ITC Taps New Administrative Law Judge and OUII Director

October 08, 2013

New ALJ and OUII director will have impact on future ITC investigations.

On September 23, the U.S. International Trade Commission (ITC) announced that Sandra (Dee) Lord will join the ITC as an Administrative Law Judge (ALJ), replacing Judge Robert K. Rogers, who retired from the ITC in June 2013. Judge Lord will preside over investigations into unfair methods of competition in the importation of products under section 337 of the Tariff Act of 1930 (19 U.S.C. § 1337). Judge Lord is one of six ALJs at the ITC, and she has already been assigned at least four ongoing ITC cases (Investigation Nos. 337-TA-854, 859, 864, and 886). While all ITC deadlines are currently tolled during the current U.S. government shutdown, three of the cases she is taking over (the 854, 859, and 864 investigations) are expected to have evidentiary hearings scheduled just a few months after the ITC resumes operations.

Judge Lord joins the ITC after serving as an ALJ for the Social Security Administration’s Office of Disability Adjudication and Review. During her career, she has also served as a Special Master in the U.S. Court of Federal Claims; as a trial attorney in the Commercial Litigation Brand/Frauds section in the Department of Justice’s Civil Division; as an Assistant Counsel for Appellate Litigation at the Department of Labor; and in private practice.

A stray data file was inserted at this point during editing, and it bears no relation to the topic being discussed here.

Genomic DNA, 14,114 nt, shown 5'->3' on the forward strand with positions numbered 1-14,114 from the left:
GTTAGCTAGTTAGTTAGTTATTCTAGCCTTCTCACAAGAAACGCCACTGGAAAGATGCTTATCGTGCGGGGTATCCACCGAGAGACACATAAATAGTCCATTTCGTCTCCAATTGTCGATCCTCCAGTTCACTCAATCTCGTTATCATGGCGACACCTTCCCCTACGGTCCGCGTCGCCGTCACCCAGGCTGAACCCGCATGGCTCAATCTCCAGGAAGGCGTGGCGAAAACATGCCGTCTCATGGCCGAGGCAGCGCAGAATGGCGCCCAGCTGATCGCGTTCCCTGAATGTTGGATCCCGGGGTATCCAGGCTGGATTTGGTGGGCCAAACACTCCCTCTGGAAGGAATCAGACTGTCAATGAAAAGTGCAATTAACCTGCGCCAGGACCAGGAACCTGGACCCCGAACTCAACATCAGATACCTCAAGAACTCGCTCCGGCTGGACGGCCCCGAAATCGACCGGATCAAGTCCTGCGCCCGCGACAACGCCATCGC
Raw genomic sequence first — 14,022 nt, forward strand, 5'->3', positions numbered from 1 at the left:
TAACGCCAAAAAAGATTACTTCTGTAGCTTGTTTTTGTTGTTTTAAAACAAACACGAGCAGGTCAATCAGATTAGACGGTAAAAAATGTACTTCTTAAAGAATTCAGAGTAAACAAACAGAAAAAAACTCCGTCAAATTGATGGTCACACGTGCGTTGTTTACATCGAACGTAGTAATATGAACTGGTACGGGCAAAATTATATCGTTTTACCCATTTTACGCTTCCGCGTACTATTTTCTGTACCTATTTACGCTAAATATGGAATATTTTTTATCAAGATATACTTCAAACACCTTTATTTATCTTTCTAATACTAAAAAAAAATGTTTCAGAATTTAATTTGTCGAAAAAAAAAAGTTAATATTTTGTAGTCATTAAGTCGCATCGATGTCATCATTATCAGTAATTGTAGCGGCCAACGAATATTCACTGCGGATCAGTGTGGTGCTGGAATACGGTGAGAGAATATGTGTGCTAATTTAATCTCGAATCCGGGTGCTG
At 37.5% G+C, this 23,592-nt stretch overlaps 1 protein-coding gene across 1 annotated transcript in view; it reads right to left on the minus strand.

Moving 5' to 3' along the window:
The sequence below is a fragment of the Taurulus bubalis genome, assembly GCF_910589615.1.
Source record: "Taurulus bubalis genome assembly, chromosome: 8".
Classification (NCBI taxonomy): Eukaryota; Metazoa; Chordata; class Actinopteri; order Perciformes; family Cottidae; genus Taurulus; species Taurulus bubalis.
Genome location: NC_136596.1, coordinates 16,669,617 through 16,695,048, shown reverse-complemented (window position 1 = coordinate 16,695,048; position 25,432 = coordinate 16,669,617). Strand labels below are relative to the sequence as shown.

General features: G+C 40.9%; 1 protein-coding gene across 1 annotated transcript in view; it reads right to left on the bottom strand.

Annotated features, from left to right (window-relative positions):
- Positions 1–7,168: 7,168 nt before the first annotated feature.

Judge Lord joins Chief ALJ Charles E. Bullock as well as ALJs Theodore R. Essex, Edward J. Gildea, Thomas Bernard Pender, and David P. Shaw at the ITC.

In addition, on September 30, the ITC named Margaret D. Macdonald as Acting Director of the Office of Unfair Import Investigations (OUII). Macdonald joins the ITC after working in private practice, where she focused on section 337 investigations. The OUII plays a critical role in section 337 investigations, representing the public interest during all phases of a case—from the pre-filing review of a complaint through the ITC’s final determination. Macdonald will help shape OUII’s policies and positions in future investigations and provide leadership to more than a dozen staff and supervisory attorneys who make up the office.


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